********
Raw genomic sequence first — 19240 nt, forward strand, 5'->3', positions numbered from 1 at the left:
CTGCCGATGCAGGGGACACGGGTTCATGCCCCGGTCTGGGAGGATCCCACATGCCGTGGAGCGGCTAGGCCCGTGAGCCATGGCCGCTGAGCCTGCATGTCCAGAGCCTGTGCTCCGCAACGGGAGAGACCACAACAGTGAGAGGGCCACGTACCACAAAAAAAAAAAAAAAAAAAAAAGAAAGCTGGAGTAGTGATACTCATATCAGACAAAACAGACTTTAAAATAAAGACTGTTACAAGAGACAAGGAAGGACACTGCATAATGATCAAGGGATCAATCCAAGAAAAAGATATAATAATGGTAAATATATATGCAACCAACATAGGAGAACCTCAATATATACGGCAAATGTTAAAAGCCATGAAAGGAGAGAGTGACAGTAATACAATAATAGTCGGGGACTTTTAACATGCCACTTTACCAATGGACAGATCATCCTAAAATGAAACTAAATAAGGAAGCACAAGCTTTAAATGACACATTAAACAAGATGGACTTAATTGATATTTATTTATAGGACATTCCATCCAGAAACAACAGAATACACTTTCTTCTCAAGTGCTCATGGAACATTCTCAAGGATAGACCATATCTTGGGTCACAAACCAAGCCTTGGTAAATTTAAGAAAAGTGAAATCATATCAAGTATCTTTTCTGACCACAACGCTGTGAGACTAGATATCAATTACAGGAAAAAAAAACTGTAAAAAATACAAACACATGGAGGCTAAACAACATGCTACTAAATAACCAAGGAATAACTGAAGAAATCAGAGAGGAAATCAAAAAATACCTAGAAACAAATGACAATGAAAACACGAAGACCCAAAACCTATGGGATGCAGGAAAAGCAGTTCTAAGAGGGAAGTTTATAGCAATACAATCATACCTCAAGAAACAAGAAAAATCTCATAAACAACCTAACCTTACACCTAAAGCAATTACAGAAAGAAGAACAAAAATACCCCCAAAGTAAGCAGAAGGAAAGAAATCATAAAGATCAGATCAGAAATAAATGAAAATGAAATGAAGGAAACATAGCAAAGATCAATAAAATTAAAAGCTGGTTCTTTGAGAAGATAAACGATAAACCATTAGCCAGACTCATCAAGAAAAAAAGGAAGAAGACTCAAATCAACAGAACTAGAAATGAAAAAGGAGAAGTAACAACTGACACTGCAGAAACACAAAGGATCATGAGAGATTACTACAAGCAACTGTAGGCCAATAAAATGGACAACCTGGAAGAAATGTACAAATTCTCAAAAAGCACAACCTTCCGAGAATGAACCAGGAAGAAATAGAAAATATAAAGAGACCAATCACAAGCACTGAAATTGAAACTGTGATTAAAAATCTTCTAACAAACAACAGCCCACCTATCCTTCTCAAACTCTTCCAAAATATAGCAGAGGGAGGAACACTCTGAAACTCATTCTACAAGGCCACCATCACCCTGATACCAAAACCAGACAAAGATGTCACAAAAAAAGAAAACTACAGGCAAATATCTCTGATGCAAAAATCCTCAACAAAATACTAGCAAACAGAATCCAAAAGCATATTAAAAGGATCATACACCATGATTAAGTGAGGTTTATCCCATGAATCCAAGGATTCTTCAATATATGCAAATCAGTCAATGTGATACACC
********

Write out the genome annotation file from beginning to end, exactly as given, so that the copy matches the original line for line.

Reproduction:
Raw genomic sequence first — 19240 nt, forward strand, 5'->3', positions numbered from 1 at the left:
CTGCCGATGCAGGGGACACGGGTTCATGCCCCGGTCTGGGAGGATCCCACATGCCGTGGAGCGGCTAGGCCCGTGAGCCATGGCCGCTGAGCCTGCATGTCCAGAGCCTGTGCTCCGCAACGGGAGAGACCACAACAGTGAGAGGGCCACGTACCACAAAAAAAAAAAAAAAAAAAAAAGAAAGCTGGAGTAGTGATACTCATATCAGACAAAACAGACTTTAAAATAAAGACTGTTACAAGAGACAAGGAAGGACACTGCATAATGATCAAGGGATCAATCCAAGAAAAAGATATAATAATGGTAAATATATATGCAACCAACATAGGAGAACCTCAATATATACGGCAAATGTTAAAAGCCATGAAAGGAGAGAGTGACAGTAATACAATAATAGTCGGGGACTTTTAACATGCCACTTTACCAATGGACAGATCATCCTAAAATGAAACTAAATAAGGAAGCACAAGCTTTAAATGACACATTAAACAAGATGGACTTAATTGATATTTATTTATAGGACATTCCATCCAGAAACAACAGAATACACTTTCTTCTCAAGTGCTCATGGAACATTCTCAAGGATAGACCATATCTTGGGTCACAAACCAAGCCTTGGTAAATTTAAGAAAAGTGAAATCATATCAAGTATCTTTTCTGACCACAACGCTGTGAGACTAGATATCAATTACAGGAAAAAAAAACTGTAAAAAATACAAACACATGGAGGCTAAACAACATGCTACTAAATAACCAAGGAATAACTGAAGAAATCAGAGAGGAAATCAAAAAATACCTAGAAACAAATGACAATGAAAACACGAAGACCCAAAACCTATGGGATGCAGGAAAAGCAGTTCTAAGAGGGAAGTTTATAGCAATACAATCATACCTCAAGAAACAAGAAAAATCTCATAAACAACCTAACCTTACACCTAAAGCAATTACAGAAAGAAGAACAAAAATACCCCCAAAGTAAGCAGAAGGAAAGAAATCATAAAGATCAGATCAGAAATAAATGAAAATGAAATGAAGGAAACATAGCAAAGATCAATAAAATTAAAAGCTGGTTCTTTGAGAAGATAAACGATAAACCATTAGCCAGACTCATCAAGAAAAAAAGGAAGAAGACTCAAATCAACAGAACTAGAAATGAAAAAGGAGAAGTAACAACTGACACTGCAGAAACACAAAGGATCATGAGAGATTACTACAAGCAACTGTAGGCCAATAAAATGGACAACCTGGAAGAAATGTACAAATTCTCAAAAAGCACAACCTTCCGAGAATGAACCAGGAAGAAATAGAAAATATAAAGAGACCAATCACAAGCACTGAAATTGAAACTGTGATTAAAAATCTTCTAACAAACAACAGCCCACCTATCCTTCTCAAACTCTTCCAAAATATAGCAGAGGGAGGAACACTCTGAAACTCATTCTACAAGGCCACCATCACCCTGATACCAAAACCAGACAAAGATGTCACAAAAAAAGAAAACTACAGGCAAATATCTCTGATGCAAAAATCCTCAACAAAATACTAGCAAACAGAATCCAAAAGCATATTAAAAGGATCATACACCATGATTAAGTGAGGTTTATCCCATGAATCCAAGGATTCTTCAATATATGCAAATCAGTCAATGTGATACACC